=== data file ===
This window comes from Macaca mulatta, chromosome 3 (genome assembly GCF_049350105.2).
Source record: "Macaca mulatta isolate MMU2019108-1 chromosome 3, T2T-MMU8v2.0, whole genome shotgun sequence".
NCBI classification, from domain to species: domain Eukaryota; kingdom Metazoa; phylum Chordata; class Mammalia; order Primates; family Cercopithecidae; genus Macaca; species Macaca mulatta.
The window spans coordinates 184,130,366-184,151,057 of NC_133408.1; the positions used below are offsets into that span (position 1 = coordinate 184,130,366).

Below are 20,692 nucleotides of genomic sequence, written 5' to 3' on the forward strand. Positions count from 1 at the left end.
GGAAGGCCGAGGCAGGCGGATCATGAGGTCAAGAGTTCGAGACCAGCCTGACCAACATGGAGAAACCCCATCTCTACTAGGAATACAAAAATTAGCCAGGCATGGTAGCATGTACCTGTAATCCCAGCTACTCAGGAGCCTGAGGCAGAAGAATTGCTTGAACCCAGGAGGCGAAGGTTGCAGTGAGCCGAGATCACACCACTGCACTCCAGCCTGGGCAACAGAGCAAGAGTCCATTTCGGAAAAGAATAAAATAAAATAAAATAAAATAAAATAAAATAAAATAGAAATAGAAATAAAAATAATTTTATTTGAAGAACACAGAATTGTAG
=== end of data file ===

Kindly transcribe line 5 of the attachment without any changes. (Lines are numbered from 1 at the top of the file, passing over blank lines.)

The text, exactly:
Below are 20,692 nucleotides of genomic sequence, written 5' to 3' on the forward strand. Positions count from 1 at the left end.